When these people call Clinton (or House Speaker Nancy Pelosi, or Sen. Dianne Feinstein or former vice presidential candidate Geraldine Ferraro) a bitch, or even the cutesier "rhymes-with-witch," it's an expression of pure sexism -- a hope that they can shut up not only one woman but every woman who dares to be assertive. Simply put: If you don't like Clinton's stance on, say, health care or Iraq, there are plenty of ways to say so without invoking her gender.

Thank you! I know it's hard...I find it difficult to find the correct word when I'm pissed at a woman in my life. I want to call her a bitch, but considering that I'm reclaiming that word for myself, I can't really do it, now can I? Asshole is gender neutral, isn't it?

My own definition of the term being what it is, I can confidently say that I want my next president to be a bitch, and that goes for men and women. Outspoken? Check. Commanding? Indeed. Unworried about pleasing everybody? Sure. Won't bow to pressure to be "nice"? You bet.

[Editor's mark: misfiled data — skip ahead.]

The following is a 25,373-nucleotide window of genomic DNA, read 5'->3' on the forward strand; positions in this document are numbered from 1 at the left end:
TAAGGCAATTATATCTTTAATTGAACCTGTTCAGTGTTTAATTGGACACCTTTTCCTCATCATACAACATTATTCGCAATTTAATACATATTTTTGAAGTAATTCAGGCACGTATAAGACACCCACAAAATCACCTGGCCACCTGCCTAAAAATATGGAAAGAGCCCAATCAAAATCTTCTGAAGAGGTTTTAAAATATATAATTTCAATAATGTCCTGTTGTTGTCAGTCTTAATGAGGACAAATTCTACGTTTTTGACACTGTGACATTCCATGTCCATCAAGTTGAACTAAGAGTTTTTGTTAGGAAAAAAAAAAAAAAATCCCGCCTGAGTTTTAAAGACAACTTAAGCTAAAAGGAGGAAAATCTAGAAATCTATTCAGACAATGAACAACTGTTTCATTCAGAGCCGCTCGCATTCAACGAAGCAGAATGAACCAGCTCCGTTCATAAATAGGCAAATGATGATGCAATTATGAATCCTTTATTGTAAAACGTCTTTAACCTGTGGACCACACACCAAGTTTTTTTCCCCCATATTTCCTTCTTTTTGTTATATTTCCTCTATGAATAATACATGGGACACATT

And guess what? I'm not even sure that person is Hillary Clinton.

I'm not sure if any politician won't bow to pressure to be nice, but I'm really starting to feel like Katha Pollitt. I feel like since rumors started that she was going to run for President I've had to defend her to almost every person in my life and it's not just her policy moves either! Now, I'm still undecided about who to vote for in the primary, but seriously folks, if all I read from here until election day is sexist crap about Hillary, I'm checking that box with her name on it!

Leonard Pitts also has some choice words to say about the word bitch and us as a society. Tell it brother!

I get that many people don't like Clinton. I don't like her much myself, and my reasons echo the consensus. She seems cold, calculated, brittle.

Here's the thing, though. I find that I can't name a single female national political figure I do like -- not respect, not agree with, but "like." Oh, I can name you many men who, their politics aside, strike me as likable: McCain, Bill Clinton, John Edwards, even cranky old Bob Dole.